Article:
It’s been a while since I’ve had a Yin Gou Mei, so, I was really looking forward to having this tea when I discovered it was part of this month’s Selection Club sampler box from Simple Loose Leaf.

Yin Gou Mei is often called “Chinese Eyebrows” because of the cute “eyebrow” shape of the leaves.  But, I don’t like calling it Chinese Eyebrows because that sounds … weird and not in a good way.  So forgive me for not calling it by that name and instead going with Yin Gou Mei.

And this is a really LOVELY Yin Gou Mei!

This is sweet and creamy with soft nutty notes, but there is a light crispness to the cup as well.  There are delicate floral notes that meld with the soft, creamy sweetness.  It makes my palate swoon how these two tastes mingle together.  It’s very smooth from start to finish, with no bitter notes and very little noticeable astringency.

What I like about Yin Gou Mei is that it’s a little different from the typical green tea in that it tastes somewhat “earthy” but not really overly vegetal.  While there is a slight vegetative note to this, it’s not a heavy, grassy taste, nor does it taste like steamed veggies or any of the other vegetative comparisons that I often make.  It’s smooth, floral and lightly earthy/vegetal note that is softened with a pleasant creaminess.

I know I’ve said it before, and I’ll say it again in the future, but, I just love getting my monthly Selection Club box from Simple Loose Leaf!  It really is a GREAT bargain:  I get five different teas each month and there’s enough for several pots of tea from EACH of the five teas in the box.  Plus you get a sample from the next month’s box to whet your appetite for the teas to come!  And there are a couple of different payment options available to you that have been designed for savings and convenience in mind.

And if you want to save even more, here’s what you do:  use this code – SISTERSELECTION25  – and receive a 25% discount when you sign up for the Selection Club!  This discount is applicable only to the monthly Selection Club subscription and not the retail selection of teas.  It’s an awesome service!

Anxi Superfine Tie Guan Yin “Iron Goddess” Oolong Tea from Teavivre


Tea Information:

Leaf Type:  Oolong

Where to Buy:  Teavivre

Tea Description:

When mentioned Anxi County, people will spontaneously think of Anxi Tie Guan Yin, “Iron Goddess”. It is well-known both inland and abroad. This Tie Guan Yin is close to forest green in color, has a pure aroma. Meanwhile the liquid of this Oolong tea is transparent and bright, which truly is a feast to the eyes. In taste, this Tie Guan Yin has sweet flavor, long-last fragrance and comfortable sweet aftertaste.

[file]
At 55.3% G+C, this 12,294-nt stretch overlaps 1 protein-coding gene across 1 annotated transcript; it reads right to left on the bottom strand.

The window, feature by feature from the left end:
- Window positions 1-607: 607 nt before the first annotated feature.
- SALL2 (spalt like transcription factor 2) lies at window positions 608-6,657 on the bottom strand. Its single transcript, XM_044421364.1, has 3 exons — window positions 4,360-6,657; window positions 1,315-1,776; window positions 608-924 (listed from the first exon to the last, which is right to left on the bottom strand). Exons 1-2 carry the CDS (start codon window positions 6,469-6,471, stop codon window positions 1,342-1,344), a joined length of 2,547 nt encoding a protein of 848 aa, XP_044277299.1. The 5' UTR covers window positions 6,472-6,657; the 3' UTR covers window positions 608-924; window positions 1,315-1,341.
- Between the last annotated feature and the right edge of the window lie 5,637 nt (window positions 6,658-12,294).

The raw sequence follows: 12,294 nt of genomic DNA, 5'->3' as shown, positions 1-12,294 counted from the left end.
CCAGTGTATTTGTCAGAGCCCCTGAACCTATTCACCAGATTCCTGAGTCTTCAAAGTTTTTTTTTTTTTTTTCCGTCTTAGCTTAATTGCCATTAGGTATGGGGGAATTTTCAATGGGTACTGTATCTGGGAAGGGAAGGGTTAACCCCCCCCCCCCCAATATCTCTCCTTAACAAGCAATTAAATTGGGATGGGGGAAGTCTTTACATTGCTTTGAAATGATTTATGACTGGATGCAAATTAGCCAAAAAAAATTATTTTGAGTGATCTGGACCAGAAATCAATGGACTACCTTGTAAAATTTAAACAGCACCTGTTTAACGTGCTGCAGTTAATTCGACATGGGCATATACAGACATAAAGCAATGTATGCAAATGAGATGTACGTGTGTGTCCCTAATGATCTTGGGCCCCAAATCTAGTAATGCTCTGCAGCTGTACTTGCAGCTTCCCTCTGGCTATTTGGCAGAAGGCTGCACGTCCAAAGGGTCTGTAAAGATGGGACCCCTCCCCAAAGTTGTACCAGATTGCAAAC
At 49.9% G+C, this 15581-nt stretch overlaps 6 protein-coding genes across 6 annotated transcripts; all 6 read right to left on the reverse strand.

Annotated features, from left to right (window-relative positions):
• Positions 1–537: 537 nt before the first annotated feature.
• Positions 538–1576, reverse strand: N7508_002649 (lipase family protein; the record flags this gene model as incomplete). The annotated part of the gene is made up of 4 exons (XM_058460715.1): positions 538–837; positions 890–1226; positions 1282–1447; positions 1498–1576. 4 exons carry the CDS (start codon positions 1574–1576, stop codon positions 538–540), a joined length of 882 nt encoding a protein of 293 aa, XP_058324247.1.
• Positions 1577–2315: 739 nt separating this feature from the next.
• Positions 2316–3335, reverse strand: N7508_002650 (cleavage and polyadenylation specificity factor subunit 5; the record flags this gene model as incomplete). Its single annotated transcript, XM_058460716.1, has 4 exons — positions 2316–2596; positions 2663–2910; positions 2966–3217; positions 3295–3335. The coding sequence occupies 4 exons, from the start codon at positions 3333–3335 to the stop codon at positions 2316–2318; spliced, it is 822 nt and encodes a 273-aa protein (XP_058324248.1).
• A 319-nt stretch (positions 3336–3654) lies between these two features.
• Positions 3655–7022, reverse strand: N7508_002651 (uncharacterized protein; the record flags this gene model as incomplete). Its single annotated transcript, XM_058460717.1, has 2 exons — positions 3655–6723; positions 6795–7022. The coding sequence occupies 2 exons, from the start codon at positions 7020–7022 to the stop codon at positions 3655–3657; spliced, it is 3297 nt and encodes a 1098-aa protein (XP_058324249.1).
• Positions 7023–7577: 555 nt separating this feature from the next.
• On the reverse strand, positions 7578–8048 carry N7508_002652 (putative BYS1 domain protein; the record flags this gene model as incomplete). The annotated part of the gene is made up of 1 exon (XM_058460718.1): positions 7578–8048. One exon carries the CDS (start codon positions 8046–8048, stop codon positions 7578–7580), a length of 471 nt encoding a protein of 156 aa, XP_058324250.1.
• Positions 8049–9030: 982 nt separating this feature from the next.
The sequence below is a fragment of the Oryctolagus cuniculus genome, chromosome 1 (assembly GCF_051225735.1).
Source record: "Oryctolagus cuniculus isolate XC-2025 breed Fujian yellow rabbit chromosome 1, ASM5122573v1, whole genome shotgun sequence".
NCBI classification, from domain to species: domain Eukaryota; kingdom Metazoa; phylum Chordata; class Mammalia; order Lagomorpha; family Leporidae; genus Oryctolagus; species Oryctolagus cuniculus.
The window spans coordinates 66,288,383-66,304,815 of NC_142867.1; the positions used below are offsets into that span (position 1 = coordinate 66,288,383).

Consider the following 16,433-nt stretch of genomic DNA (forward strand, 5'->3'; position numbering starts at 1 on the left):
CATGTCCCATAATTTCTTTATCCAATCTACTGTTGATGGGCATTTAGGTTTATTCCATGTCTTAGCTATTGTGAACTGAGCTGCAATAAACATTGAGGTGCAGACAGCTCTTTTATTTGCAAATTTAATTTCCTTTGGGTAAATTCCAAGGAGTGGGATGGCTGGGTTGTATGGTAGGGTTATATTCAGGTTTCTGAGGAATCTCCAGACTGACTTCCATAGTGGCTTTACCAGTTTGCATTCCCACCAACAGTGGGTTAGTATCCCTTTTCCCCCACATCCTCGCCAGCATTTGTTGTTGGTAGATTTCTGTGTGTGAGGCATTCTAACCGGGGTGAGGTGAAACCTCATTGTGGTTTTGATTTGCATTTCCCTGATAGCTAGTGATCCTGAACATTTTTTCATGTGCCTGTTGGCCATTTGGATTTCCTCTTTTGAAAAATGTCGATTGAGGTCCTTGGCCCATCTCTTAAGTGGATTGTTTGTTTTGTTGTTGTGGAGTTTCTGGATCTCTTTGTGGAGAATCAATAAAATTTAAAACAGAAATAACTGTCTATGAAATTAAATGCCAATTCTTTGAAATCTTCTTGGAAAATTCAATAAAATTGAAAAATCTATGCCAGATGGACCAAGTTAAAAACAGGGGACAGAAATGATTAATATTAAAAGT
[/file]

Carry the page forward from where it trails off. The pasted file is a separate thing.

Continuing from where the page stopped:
Learn more about this tea here.

Taster’s Review:

Teavivre is one of those companies that continually impress me with the finest quality teas.  This Anxi Superfine Tie Guan Yin “Iron Goddess” Oolong Tea from Teavivre is a perfect example of what I mean.

This tea smells amazing.  The dry leaf has a floral and vegetative aroma, and once brewed, the liquid becomes less vegetal and more floral.  It’s really very fragrant, and it’s a joy to inhale the fragrance deeply before sipping.

I brewed this tea the same way I would normally approach an Oolong.  Using my gaiwan, I first did a quick “awakening” of the tea leaves, allowing them to steep in the hot water for 15 seconds, and then draining off the liquid.  Then I steeped the first infusion for 45 seconds, and with each infusion that followed, I added an additional 15 seconds.  I combine the first and second infusions to make my first cup, and the third and fourth infusions to make the second cup … and so on.

The first cup is light and crisp.  My experience with Tie Guan Yin is to expect a buttery quality, but usually the first cup is lighter in texture and flavor than the subsequent cups.  The flavor is sweet and floral, with delicate notes of honey.  It’s a nice way to start off with this lovely tea!

Usually, my second cup is my favorite, and that is true with this tea experience as well.  The flavor and texture is creamier, but it isn’t a heavy, buttery taste.  More like a light touch of butter – imagine steamed, mild tasting green veggies that have been lightly buttered.  That is much of what I taste right now … together with a lovely floral tone that is somewhere between honeysuckle and orchid, leaning more toward the orchid than the honeysuckle.  Notes of honey-esque sweetness please the taste buds.

The third cup becomes a more unified flavor, where there is less sharpness between the contrasting flavors.  The creaminess is more subdued, and the floral tones are lighter, but the cup is still very rewarding.  It’s definitely worth the effort to keep on steeping with this tea!

Overall, I found this tea to be a bit more mellow than some of the sharper Tie Guan Yin teas that I’ve tasted.  It’s a more refined taste, and I really enjoyed it.  As I type this, I see that this tea is currently out of stock … I hope that Teavivre restocks it soon, because it is definitely one you should put on the “gotta try it” list!